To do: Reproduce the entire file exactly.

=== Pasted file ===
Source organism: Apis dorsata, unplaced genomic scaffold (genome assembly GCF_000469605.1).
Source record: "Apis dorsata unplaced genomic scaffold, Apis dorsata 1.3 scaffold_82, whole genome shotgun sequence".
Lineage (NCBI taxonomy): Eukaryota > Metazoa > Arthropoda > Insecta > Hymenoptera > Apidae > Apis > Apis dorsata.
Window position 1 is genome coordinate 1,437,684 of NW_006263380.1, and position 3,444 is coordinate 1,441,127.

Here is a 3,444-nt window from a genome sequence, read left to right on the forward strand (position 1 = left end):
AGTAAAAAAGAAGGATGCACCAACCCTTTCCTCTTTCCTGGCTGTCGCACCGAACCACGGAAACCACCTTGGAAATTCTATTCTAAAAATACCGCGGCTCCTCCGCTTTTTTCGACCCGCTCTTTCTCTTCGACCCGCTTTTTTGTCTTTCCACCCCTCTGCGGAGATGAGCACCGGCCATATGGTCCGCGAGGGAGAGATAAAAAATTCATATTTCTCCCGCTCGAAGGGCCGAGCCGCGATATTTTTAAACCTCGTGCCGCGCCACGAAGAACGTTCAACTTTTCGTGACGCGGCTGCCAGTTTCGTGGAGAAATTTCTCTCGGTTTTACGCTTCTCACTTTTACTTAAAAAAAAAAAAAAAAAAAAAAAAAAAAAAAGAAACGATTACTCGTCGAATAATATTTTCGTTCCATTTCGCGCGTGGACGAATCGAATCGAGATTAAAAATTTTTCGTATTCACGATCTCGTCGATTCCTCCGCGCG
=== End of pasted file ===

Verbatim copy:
Source organism: Apis dorsata, unplaced genomic scaffold (genome assembly GCF_000469605.1).
Source record: "Apis dorsata unplaced genomic scaffold, Apis dorsata 1.3 scaffold_82, whole genome shotgun sequence".
Lineage (NCBI taxonomy): Eukaryota > Metazoa > Arthropoda > Insecta > Hymenoptera > Apidae > Apis > Apis dorsata.
Window position 1 is genome coordinate 1,437,684 of NW_006263380.1, and position 3,444 is coordinate 1,441,127.

Here is a 3,444-nt window from a genome sequence, read left to right on the forward strand (position 1 = left end):
AGTAAAAAAGAAGGATGCACCAACCCTTTCCTCTTTCCTGGCTGTCGCACCGAACCACGGAAACCACCTTGGAAATTCTATTCTAAAAATACCGCGGCTCCTCCGCTTTTTTCGACCCGCTCTTTCTCTTCGACCCGCTTTTTTGTCTTTCCACCCCTCTGCGGAGATGAGCACCGGCCATATGGTCCGCGAGGGAGAGATAAAAAATTCATATTTCTCCCGCTCGAAGGGCCGAGCCGCGATATTTTTAAACCTCGTGCCGCGCCACGAAGAACGTTCAACTTTTCGTGACGCGGCTGCCAGTTTCGTGGAGAAATTTCTCTCGGTTTTACGCTTCTCACTTTTACTTAAAAAAAAAAAAAAAAAAAAAAAAAAAAAAAGAAACGATTACTCGTCGAATAATATTTTCGTTCCATTTCGCGCGTGGACGAATCGAATCGAGATTAAAAATTTTTCGTATTCACGATCTCGTCGATTCCTCCGCGCG